Consequences of Covid and Climate Change: Elections of Asia

By Isabella Green

When attempting to foretell what lies ahead in the new year, we must consider the leaders guiding the path forward for their countries. Changes in leadership mark changes in the goals of not just politicians but also the people they serve. Many elections took place across Asia in 2021, and the effects of these leadership changes will continue into the new year.

Mongolia’s election saw low voter turnout and a large margin of victory. Additionally, the recent creation of a one-term limit  on the presidency prevented the former incumbent from running for office. The new president, Khurelsukh Ukhnaa, resigned from his position as prime minister at the beginning of last year. As prime minister, Khurelsukh led Mongolia’s COVID-19 response; the negative response led to his resignation. In his position as prime minister and his position as president, Khurelsukh has promoted the agenda of the Mongolian People’s Party, which now controls both the executive and legislative branches of government. One of the party’s goals is to move away from dependence on trade with China  to create an economy that focuses on Mongolia’s long-term growth. 

Myanmar’s change in leadership came in the form of a coup d’etat in response to their 2020 election. The military arrested many elected officials, including Nobel Peace Prize Laureate Aung San Suu Kyi. She was removed along with other government officials and has since been charged with election fraud, among other accusations. There have been protests  in response to the supplanting of democratically elected officials and the military’s poor response to the COVID-19 outbreak in Myanmar. The military will continue to act as the provisional authority until they allow new elections to be held, likely not until 2023. The coup will cast a long shadow over all future elections. Many are concerned that an alarming precedent could be set allowing the military to remove democratically elected officials if they do not find the results of an election favorable. While it remains unclear how Myanmar will be affected in the long term, there is much cause for concern over the future of democracy in the country.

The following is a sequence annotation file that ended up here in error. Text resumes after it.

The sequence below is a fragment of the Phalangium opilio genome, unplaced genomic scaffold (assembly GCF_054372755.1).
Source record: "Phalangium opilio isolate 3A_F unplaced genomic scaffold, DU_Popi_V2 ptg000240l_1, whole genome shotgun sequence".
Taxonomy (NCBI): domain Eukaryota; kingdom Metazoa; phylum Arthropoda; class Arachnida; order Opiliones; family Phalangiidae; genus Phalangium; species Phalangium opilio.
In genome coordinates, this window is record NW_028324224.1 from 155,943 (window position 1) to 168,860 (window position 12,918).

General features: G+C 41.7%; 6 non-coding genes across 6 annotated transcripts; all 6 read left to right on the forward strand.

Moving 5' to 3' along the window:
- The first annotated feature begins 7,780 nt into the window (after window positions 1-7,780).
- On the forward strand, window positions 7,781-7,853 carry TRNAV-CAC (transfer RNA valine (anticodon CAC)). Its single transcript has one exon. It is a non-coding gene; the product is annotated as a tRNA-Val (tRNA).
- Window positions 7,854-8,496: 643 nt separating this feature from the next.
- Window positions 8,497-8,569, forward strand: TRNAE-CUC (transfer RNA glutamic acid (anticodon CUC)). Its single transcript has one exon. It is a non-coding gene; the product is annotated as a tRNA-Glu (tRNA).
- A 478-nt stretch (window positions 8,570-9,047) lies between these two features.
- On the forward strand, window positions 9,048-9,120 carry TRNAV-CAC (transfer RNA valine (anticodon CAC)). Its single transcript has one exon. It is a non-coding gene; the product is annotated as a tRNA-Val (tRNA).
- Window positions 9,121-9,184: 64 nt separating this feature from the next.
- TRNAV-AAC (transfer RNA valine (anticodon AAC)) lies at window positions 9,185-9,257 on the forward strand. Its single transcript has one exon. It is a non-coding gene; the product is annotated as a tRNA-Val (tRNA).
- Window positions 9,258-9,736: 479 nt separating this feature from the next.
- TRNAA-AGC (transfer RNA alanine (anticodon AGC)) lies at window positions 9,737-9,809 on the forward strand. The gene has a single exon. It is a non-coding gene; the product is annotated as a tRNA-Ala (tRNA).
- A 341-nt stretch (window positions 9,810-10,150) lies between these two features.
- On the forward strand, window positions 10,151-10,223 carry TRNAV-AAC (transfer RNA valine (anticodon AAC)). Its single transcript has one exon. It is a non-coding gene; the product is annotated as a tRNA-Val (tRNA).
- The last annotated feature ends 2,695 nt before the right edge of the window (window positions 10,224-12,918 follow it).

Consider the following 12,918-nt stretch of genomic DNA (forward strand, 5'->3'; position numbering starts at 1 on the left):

Japan has seen three people assume the prime minister’s office in the same number of years, all from the Liberal Democratic Party. The current Prime Minister is Fumio Kishida, preceded by Shinzo Abe and Yoshihide Suga. Kishida was Abe’s foreign minister before the former prime minister’s resignation. Former Prime Minister Suga also resigned, though his was related to backlash over his handling of a COVID spike coinciding with the Tokyo Olympics. Kishida has discussed moving away from the ‘Abenomics’ of his predecessor, former Prime Minister Shinzo Abe; his economic policy focused on reinvigorating the economy and increasing spending through favorable lending policies. Prime Minister Kishida has stated plans to make changes, including raising capital gains tax. Kishida also attended COP26 and will likely continue efforts towards carbon neutrality in Japan, although his overall climate strategy is unlikely to veer far from his predecessors. As Suga’s handling of COVID contributed to his resignation, Kishida must maintain a strong and effective stance. His strategy includes maintaining a closed border and increasing the vaccination rate. The latter task may prove difficult especially considering the factors discussed in a previous St Andrews Economist article about the 2020 Tokyo Olympics.

The Philippines will have its presidential elections in 2022. One of the frontrunners is Ferdinand Marcos Jr., whose father was a former dictator of the Philippines in the ’70s and ’80s. Sara Duterte, the current president’s daughter, is running as his vice-president. Both are the children of prominent figures in Philippine politics. They enter the race with a substantial amount of name recognition and prominence. However, one of their opponents is current Vice-President Leni Robredo, who represents a more progressive future for the Philippines and is a well-known figure in Philippine politics. The race is far from secure for any candidate, even Marcos. Voters who are old enough to remember life under the dictatorship of Marcos Sr. are less inclined to vote for Marcos Jr., especially considering his campaign relies on people forgetting the harsher aspects of his father’s regime. 

These leaders, along with the ones elected in 2022, will be tasked with managing the ongoing effects of the COVID-19 pandemic and the continuous struggle against climate change. Even in cases when new leadership does not mean a change in the governing party, we can still expect changes in the goals and ideals of a nation. With the upcoming elections, we will be able to see a vision for the new year, even if that vision is not always a reflection of the will of the people.

The views expressed in this article are the author’s own and may not reflect the opinions of The St Andrews Economist.

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